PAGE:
If you thought your five portions of fruit and vegetables a day was keeping cancer at bay, think again.
Consuming them will not protect you from cancer as they have little effect compared with alcohol and obesity, according to a new study.
The review looks at a decade of evidence on the links between fruit and vegetables and the development of cancer, but it concludes that the evidence is still not convincing.
Researchers discovered that only diet-related factors that definitely affect cancer risk are obesity and alcohol.
Tobacco is still the single biggest cause of cancer.
While smoking increases the risk of cancer by as much as 50 fold, even large consumptions of fruit and veg will only reduce the risk by a maximum of 10 per cent.
Professor Tim Key, an epidemiologist from Oxford University, said that while there are undoubted benefits in eating fruit and vegetables there is little hard evidence that they protect against cancer.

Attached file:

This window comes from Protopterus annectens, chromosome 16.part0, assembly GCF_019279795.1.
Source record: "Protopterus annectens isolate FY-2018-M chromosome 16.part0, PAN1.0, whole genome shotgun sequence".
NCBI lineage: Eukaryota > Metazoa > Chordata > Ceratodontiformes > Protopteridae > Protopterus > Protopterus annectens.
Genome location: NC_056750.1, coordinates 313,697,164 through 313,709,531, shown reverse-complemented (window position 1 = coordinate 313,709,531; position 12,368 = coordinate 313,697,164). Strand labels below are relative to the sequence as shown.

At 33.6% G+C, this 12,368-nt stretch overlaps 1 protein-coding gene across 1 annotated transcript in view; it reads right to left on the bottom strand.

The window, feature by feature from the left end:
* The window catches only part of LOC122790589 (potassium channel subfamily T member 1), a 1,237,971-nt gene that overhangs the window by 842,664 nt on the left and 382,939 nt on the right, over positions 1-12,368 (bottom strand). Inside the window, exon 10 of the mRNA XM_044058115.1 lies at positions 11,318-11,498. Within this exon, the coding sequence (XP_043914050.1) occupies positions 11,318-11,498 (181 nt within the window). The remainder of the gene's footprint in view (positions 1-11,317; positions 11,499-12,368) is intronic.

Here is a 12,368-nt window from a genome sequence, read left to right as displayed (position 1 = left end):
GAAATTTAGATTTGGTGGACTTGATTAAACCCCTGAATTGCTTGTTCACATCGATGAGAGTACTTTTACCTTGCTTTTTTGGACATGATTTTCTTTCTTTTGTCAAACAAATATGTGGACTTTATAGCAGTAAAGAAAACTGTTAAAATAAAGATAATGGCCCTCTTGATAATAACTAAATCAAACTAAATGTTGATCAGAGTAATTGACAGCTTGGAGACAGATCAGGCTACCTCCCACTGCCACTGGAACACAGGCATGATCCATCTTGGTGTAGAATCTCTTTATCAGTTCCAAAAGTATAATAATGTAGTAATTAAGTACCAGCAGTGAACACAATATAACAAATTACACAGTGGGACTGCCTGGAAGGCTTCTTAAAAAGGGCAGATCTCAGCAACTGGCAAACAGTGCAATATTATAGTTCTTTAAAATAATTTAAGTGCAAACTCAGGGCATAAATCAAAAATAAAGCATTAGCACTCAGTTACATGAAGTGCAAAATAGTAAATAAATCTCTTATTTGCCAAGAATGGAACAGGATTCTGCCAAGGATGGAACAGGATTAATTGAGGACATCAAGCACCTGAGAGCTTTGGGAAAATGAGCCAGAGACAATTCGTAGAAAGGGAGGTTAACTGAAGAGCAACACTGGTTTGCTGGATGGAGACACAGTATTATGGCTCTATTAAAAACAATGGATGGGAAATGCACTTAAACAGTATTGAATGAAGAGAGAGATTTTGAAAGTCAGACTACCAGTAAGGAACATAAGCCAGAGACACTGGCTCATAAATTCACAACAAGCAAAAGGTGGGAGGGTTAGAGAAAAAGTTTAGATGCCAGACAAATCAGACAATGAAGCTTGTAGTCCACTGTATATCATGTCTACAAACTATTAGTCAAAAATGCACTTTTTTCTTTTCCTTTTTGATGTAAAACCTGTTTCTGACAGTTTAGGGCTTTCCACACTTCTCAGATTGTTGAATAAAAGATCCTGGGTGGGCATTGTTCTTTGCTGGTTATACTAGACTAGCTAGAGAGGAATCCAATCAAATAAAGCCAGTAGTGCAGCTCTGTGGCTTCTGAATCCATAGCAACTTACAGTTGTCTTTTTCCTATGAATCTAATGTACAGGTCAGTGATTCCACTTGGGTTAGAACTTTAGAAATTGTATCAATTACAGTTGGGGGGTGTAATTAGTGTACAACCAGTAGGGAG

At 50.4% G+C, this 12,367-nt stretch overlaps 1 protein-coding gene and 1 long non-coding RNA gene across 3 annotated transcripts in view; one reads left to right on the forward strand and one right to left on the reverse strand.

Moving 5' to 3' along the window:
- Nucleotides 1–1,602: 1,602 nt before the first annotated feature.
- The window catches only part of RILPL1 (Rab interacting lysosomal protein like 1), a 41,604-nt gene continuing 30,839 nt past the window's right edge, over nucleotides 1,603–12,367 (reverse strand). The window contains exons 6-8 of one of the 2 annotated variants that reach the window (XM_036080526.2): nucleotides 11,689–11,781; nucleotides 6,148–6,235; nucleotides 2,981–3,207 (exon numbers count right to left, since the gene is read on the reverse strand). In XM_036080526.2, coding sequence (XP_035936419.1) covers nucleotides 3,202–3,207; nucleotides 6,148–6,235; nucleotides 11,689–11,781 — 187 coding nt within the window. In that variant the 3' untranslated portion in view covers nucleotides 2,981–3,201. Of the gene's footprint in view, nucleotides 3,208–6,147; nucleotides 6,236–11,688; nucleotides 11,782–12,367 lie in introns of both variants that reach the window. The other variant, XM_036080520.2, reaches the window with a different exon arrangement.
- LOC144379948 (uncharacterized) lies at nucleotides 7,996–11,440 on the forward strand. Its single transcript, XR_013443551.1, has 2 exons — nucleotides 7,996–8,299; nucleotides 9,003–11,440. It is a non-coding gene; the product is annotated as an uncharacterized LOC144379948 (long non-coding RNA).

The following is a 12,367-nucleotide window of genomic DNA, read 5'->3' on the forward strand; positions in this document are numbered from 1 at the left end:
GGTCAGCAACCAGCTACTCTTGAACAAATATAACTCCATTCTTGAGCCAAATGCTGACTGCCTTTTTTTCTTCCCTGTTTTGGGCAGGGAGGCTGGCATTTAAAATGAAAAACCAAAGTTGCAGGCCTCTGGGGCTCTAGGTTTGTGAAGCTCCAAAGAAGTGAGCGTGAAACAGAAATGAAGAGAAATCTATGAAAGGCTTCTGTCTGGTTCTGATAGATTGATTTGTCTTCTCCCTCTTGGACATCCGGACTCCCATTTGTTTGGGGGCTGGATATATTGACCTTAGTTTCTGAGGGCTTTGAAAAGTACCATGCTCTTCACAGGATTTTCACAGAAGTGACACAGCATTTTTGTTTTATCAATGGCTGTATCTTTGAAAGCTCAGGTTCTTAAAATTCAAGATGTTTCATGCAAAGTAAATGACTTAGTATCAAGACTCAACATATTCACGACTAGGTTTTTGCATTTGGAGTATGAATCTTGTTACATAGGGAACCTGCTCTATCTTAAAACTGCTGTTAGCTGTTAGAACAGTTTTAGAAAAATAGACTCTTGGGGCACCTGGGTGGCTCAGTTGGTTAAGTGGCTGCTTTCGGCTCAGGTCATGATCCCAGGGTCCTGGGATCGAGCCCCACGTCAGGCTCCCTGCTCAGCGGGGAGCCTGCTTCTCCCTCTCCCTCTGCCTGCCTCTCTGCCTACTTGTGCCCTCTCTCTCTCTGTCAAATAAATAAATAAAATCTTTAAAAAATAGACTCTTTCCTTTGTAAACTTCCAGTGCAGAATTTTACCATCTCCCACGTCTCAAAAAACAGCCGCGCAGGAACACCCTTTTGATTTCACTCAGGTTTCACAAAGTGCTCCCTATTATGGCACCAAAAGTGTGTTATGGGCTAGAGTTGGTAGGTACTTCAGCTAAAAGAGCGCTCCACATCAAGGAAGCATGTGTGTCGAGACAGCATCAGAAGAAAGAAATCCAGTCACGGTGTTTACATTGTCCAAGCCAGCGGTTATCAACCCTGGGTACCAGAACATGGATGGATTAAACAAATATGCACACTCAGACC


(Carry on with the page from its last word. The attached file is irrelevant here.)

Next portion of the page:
But the evidence is indisputable that cancer is strongly linked to being overweight or obese, and drinking more alcohol than the recommended daily limits.
"Fruit and vegetables are an important part of a healthy diet and a good source of nutrients," the Telegraph quoted him as saying.
"But so far the data does not prove that eating increased amounts of fruit and vegetables offers much protection against cancer.
"But there's strong scientific evidence to show that, after smoking, being overweight and alcohol are two of the biggest cancer risks," he added.
The study has been published in the British Journal of Cancer.